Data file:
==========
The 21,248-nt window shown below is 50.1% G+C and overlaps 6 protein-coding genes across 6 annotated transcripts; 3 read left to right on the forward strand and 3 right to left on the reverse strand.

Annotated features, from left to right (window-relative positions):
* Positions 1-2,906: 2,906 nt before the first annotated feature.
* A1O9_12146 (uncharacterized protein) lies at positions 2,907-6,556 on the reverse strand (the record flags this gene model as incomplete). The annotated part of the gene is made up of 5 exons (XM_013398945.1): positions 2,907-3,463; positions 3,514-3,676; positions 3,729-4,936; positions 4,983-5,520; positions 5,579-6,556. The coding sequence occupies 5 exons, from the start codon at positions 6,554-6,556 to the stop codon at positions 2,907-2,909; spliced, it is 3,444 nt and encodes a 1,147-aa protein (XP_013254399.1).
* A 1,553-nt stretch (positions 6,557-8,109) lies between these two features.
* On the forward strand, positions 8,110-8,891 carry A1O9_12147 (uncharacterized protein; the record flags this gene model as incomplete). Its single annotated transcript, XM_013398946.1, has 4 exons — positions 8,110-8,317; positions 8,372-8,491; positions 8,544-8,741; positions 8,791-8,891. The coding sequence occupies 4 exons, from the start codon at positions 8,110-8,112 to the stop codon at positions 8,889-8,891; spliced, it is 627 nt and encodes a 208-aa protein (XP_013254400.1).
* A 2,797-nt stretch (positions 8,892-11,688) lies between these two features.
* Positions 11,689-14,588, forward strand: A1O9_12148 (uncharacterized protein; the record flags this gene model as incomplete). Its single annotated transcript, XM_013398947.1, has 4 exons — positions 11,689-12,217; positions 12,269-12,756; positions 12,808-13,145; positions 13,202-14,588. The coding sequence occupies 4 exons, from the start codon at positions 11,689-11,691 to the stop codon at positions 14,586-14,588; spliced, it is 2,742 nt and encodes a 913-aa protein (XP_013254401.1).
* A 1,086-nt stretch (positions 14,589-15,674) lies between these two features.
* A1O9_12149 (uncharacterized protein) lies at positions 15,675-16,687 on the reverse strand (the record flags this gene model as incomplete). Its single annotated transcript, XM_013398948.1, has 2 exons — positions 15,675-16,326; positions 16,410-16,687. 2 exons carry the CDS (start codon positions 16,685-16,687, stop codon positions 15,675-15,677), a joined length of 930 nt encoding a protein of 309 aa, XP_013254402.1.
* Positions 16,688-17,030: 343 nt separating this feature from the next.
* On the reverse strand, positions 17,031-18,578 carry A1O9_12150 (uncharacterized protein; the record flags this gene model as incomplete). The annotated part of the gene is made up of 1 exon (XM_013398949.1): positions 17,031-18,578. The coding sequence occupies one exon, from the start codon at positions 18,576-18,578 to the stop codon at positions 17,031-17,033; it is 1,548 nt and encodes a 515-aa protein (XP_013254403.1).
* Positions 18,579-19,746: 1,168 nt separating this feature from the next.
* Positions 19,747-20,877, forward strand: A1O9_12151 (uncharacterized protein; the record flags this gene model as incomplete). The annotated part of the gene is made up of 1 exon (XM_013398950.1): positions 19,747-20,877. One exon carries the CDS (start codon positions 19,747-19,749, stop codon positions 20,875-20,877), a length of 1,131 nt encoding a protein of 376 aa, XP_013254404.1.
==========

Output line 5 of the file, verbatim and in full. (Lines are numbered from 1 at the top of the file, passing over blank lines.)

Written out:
* A 1,553-nt stretch (positions 6,557-8,109) lies between these two features.